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Scaffolding, Learning Styles, And Web Based Tutorials

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Conference

2005 Annual Conference

Location

Portland, Oregon

Publication Date

June 12, 2005

Start Date

June 12, 2005

End Date

June 15, 2005

ISSN

2153-5965

Conference Session

Current Topics in IE Education

Page Count

9

Page Numbers

10.1097.1 - 10.1097.9

Permanent URL

https://peer.asee.org/15424

Download Count

232

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Paper Authors

author page

Stuart Kellogg

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Abstract
NOTE: The first page of text has been automatically extracted and included below in lieu of an abstract

#2005-719

Scaffolding, Learning Styles, and Web-based Tutorials

Stuart D. Kellogg

South Dakota School of Mines & Technology, Rapid City, SD 57701

Abstract

A growing body of research suggests that increased learning gains can be achieved when instruction is designed around an individual’s learning style. Simultaneously, another body of research suggests that higher levels of thinking patterns can be achieved when instructional design uses a scaffolding approach. In order to help students develop more complex thinking skills one needs to provide a curriculum that is reasonably challenging while simultaneously providing the foundational support necessary for student success. This paper discusses a strategy for designing web-based tutorials that can help provide an element of scaffolding necessary for a developmental approach while simultaneously addressing alternative learning styles. Tutorial examples along with preliminary assessment results are provided.

Learning Style Preferences

A growing body of research suggests that students may enhance their performance academically with an understanding of the learning process1-3. In addition, a number of researchers suggest that a student’s learning preference curve can be an effective predictor of student success4-7. Self-assessment of learning styles can be traced back to early personality tests developed during World War II. Personality types can be tested with the Meyers-Briggs Type Indicator (MBTI), which categorizes people into sixteen personality types8. Not only has the Myers-Briggs Type Indicator been utilized for work placement, it has also been used in the college classroom. There are, however, two significant drawbacks to the use of the Myers-Briggs inventory. It requires a certified professional to administer the inventory. Even then, researchers argue that it is more useful when used to indicate personality type than as a useful predictor of student learning preference style.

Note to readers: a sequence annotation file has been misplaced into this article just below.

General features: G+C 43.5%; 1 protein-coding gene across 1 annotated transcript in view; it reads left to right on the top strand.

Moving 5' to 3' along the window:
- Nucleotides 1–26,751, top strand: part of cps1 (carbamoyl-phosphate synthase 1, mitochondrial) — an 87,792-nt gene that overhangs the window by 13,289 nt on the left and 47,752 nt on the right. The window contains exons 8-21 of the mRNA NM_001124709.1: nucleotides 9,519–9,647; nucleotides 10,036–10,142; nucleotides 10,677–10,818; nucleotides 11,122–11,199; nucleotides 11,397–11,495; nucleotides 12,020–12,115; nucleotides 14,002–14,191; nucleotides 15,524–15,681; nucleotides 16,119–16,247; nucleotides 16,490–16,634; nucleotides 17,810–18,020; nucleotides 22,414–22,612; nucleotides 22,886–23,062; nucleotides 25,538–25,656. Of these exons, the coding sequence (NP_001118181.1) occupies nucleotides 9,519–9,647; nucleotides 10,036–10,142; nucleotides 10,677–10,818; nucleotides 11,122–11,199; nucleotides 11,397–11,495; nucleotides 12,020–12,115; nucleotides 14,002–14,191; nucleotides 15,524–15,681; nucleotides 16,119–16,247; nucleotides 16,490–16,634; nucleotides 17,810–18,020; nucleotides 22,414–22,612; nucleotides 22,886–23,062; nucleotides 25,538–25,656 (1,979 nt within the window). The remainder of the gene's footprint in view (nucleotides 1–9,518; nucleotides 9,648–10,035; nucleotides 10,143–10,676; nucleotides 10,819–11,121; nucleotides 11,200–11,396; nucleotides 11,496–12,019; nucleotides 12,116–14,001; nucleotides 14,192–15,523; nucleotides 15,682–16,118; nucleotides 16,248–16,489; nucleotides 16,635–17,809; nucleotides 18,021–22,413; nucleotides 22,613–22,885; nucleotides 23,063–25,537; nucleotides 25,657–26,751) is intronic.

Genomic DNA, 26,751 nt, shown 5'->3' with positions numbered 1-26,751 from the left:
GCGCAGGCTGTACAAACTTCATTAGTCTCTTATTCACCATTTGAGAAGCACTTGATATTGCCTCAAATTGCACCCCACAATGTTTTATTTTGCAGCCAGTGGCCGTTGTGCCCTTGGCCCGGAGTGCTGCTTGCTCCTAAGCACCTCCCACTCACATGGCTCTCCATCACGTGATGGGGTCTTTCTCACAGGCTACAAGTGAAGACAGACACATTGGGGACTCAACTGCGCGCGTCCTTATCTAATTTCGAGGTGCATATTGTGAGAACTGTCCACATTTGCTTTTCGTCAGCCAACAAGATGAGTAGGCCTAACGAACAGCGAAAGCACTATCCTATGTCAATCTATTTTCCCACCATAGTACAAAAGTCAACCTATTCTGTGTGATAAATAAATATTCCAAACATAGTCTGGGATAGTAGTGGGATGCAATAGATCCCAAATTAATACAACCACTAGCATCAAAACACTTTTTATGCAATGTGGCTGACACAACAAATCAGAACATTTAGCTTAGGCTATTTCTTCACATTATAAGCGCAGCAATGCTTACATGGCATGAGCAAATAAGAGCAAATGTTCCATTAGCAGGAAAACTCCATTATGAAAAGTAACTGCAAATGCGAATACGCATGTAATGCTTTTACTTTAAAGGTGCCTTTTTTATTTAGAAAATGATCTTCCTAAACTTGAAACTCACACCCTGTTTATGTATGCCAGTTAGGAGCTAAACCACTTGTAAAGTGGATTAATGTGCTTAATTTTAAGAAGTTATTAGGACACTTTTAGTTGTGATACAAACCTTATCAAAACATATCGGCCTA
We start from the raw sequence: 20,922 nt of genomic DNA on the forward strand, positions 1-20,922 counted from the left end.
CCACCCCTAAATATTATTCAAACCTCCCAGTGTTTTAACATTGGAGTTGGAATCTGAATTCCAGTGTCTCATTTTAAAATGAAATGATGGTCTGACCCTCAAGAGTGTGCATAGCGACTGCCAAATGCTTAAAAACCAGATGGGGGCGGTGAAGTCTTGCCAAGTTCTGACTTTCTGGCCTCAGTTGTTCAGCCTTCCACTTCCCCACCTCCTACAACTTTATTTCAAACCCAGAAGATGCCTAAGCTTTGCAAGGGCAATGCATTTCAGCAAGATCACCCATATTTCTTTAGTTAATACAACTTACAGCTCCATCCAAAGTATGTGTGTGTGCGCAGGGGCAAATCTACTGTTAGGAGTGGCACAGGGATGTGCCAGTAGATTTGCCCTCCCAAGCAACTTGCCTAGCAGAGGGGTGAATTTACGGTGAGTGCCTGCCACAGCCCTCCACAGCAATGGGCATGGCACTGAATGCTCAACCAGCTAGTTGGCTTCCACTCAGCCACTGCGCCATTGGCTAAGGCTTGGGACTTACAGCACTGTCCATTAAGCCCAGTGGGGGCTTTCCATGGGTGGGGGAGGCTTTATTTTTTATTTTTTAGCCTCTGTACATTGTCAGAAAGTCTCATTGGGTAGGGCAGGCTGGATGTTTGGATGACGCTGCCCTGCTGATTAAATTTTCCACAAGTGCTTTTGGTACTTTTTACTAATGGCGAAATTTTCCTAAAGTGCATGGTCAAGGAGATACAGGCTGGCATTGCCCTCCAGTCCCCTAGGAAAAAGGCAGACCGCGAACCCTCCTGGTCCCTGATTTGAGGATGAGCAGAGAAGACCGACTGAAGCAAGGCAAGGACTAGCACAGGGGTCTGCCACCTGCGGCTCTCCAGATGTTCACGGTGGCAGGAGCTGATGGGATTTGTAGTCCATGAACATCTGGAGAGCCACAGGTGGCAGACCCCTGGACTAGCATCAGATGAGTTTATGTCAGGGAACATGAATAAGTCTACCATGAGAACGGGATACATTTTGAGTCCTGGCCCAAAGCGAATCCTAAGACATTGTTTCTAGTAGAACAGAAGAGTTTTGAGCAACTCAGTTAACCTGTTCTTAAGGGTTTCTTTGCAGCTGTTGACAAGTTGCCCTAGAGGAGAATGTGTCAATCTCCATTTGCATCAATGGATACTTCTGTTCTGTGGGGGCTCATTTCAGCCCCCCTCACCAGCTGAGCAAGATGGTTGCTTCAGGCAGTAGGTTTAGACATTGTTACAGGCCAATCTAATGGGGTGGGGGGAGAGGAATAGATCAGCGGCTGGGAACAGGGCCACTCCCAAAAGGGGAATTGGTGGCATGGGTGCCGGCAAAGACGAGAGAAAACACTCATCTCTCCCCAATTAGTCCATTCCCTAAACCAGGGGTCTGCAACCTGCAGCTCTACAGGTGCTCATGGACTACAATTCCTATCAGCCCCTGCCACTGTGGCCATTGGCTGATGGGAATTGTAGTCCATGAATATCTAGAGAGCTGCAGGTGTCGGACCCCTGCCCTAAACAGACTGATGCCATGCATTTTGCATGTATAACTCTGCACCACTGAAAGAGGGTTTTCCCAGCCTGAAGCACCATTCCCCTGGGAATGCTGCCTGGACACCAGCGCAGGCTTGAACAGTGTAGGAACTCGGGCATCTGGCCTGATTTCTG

Neil Fleming and Charles C. Bonwell, with the hope of improving teaching and learning, created the VARK test in 19989-10. The Visual, Aural, Read/Write and Kinesthetic Learning Style Inventory (VARK) classifies students based on how they process information presented to them. One advantage of the VARK Learning Style Inventory is that it can be taken online with an immediate assessment11. Those administrators interested in the VARK Learning Style Inventory without Internet access can request a teacher’s guide and evaluation kit directly from the VARK Company.

“Proceedings of the 2005 American Society for Engineering Education Annual Conference & Exposition Copyright  2005, American Society for Engineering Education”

Kellogg, S. (2005, June), Scaffolding, Learning Styles, And Web Based Tutorials Paper presented at 2005 Annual Conference, Portland, Oregon. https://peer.asee.org/15424

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